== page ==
Search results for 'Doing' (try it on Scholar)

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  1. Christian Barry, Matthew Lindauer & Gerhard Øverland (2014). Doing, Allowing, and Enabling Harm: An Empirical Investigation. In Joshua Knobe, Tania Lombrozo & Shaun Nichols (eds.), Oxford Studies in Experimental Philosophy. Oxford University Press
    Traditionally, moral philosophers have distinguished between doing and allowing harm, and have normally proceeded as if this bipartite distinction can exhaustively characterize all cases of human conduct involving harm. By contrast, cognitive scientists and psychologists studying causal judgment have investigated the concept ‘enable’ as distinct from the concept ‘cause’ and other causal terms. Empirical work on ‘enable’ and its employment has generally not focused on cases where human agents enable harm. In this paper, we present new empirical evidence to (...)
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  2. Xiaofei Liu (2012). A Robust Defence of the Doctrine of Doing and Allowing. Utilitas 24 (01):63-81.
    Philosophers debate over the truth of the Doctrine of Doing and Allowing, the thesis that there is a morally significant difference between doing harm and merely allowing harm to happen. Deontologists tend to accept this doctrine, whereas consequentialists tend to reject it. A robust defence of this doctrine would require a conceptual distinction between doing and allowing that both matches our ordinary use of the concepts in a wide range of cases and enables a justification for the (...)
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  3.  25
    Thomas S. Huddle (2013). Moral Fiction or Moral Fact? The Distinction Between Doing and Allowing in Medical Ethics. Bioethics 27 (5):257-262.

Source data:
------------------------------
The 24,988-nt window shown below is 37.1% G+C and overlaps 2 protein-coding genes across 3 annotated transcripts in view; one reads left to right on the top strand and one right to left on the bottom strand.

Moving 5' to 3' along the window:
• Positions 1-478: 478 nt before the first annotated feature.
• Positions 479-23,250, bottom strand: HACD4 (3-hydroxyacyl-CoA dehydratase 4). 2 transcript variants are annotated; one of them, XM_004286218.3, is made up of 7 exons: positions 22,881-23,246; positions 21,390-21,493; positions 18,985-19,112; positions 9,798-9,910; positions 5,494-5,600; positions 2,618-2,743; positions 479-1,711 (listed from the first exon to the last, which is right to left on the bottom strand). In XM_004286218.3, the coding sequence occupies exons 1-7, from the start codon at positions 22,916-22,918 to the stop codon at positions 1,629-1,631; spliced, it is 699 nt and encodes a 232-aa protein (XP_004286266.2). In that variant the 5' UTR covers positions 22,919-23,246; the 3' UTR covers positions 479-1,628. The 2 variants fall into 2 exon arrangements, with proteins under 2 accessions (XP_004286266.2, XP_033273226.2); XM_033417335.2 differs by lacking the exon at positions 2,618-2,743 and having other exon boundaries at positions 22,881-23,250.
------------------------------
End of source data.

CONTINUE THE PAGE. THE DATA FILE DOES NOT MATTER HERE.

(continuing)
Opponents of physician-assisted suicide (PAS) maintain that physician withdrawal-of-life-sustaining-treatment cannot be morally equated to voluntary active euthanasia. PAS opponents generally distinguish these two kinds of act by positing a possible moral distinction between killing and allowing-to-die, ceteris paribus. While that distinction continues to be widely accepted in the public discourse, it has been more controversial among philosophers. Some ethicist PAS advocates are so certain that the distinction is invalid that they describe PAS opponents who hold to the distinction as in (...)
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  4.  54
    Timothy Hall (2008). Doing Harm, Allowing Harm, and Denying Resources. Journal of Moral Philosophy 5 (1):50-76.
    Of great importance to many non-consequentialists is a claimed moral difference between doing and allowing harm. I argue that non-consequentialism is best understood, however, as consisting in three morally distinct categories where commentators typically identify two: standard doings of harm, standard allowings of harm, and denials of resources. Furthermore, the moral distinctness of denials of resources is independent of whether denials are doings or allowings of harm, I argue. I argue by way of matched examples, as well as by (...)
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  5.  12
    Duncan Purves (2011). Still in Hot Water: Doing, Allowing, and Rachels’ Bathtub Cases. Southwest Philosophy Review 27 (1):129-137.